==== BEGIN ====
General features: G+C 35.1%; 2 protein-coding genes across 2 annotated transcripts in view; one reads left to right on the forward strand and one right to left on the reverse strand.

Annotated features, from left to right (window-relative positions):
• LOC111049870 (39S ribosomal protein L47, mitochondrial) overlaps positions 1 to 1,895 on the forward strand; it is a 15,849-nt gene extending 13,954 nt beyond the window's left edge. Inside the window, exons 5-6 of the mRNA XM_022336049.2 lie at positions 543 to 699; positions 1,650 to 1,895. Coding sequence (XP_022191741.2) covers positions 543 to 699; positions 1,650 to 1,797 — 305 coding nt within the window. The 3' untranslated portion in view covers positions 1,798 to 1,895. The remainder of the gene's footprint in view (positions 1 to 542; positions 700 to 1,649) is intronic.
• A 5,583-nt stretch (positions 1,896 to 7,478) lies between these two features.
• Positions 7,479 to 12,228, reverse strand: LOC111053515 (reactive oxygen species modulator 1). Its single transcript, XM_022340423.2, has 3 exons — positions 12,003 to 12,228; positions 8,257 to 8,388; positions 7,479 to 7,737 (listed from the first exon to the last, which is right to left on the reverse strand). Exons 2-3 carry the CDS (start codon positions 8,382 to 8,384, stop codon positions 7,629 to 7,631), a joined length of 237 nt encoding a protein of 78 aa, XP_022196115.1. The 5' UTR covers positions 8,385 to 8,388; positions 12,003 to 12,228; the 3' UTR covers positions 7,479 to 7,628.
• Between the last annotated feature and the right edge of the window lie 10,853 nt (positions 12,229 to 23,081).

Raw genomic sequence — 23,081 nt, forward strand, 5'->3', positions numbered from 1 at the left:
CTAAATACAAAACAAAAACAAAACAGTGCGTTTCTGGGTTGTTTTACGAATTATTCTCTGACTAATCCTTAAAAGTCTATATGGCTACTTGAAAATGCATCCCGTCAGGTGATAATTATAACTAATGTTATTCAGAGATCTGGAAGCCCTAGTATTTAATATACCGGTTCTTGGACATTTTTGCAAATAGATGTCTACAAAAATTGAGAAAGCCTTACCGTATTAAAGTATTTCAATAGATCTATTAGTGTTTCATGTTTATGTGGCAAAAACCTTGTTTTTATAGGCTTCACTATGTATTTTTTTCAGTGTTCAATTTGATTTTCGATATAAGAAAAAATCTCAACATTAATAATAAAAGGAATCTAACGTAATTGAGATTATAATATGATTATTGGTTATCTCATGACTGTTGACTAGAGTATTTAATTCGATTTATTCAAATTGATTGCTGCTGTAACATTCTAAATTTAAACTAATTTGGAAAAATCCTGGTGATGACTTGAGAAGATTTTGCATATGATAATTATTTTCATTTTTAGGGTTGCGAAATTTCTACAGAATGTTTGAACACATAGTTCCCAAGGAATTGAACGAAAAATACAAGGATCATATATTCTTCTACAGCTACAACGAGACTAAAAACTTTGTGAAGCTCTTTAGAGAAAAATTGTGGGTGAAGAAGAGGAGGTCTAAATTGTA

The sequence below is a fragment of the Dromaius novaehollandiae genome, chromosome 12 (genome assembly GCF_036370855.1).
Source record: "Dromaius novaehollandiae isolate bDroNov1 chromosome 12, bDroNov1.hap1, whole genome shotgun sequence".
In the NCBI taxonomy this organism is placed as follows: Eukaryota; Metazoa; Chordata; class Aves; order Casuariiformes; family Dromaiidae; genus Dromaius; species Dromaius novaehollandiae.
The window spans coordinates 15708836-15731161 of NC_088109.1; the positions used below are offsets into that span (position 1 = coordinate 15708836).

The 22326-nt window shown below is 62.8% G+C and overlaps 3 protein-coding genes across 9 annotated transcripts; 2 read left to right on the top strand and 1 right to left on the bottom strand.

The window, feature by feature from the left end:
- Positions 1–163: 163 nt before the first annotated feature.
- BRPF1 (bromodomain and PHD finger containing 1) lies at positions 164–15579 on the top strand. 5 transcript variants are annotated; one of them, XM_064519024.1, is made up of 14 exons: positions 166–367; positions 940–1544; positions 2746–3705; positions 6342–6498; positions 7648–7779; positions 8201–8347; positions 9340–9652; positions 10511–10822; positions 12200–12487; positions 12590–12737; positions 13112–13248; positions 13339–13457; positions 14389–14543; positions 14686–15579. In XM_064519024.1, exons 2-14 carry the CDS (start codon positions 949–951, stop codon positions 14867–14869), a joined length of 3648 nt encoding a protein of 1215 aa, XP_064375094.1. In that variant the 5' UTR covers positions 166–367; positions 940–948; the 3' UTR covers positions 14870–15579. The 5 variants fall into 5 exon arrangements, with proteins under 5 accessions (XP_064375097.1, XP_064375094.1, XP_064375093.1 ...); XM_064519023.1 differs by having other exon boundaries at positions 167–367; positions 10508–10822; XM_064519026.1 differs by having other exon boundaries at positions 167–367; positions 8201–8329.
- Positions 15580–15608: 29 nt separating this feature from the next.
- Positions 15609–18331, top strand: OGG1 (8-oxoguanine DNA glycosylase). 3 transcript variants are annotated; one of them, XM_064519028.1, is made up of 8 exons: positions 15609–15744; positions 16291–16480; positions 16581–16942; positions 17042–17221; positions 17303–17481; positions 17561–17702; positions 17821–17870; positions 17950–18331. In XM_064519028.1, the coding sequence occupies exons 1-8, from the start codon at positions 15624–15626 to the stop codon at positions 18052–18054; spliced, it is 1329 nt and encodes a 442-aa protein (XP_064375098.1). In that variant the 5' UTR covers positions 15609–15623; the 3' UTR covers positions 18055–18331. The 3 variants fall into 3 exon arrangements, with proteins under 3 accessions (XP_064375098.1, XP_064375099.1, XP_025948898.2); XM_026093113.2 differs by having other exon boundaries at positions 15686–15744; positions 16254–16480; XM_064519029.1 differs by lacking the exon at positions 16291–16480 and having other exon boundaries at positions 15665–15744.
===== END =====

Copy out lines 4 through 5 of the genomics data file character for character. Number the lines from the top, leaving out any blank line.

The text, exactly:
• A 5,583-nt stretch (positions 1,896 to 7,478) lies between these two features.
• Positions 7,479 to 12,228, reverse strand: LOC111053515 (reactive oxygen species modulator 1). Its single transcript, XM_022340423.2, has 3 exons — positions 12,003 to 12,228; positions 8,257 to 8,388; positions 7,479 to 7,737 (listed from the first exon to the last, which is right to left on the reverse strand). Exons 2-3 carry the CDS (start codon positions 8,382 to 8,384, stop codon positions 7,629 to 7,631), a joined length of 237 nt encoding a protein of 78 aa, XP_022196115.1. The 5' UTR covers positions 8,385 to 8,388; positions 12,003 to 12,228; the 3' UTR covers positions 7,479 to 7,628.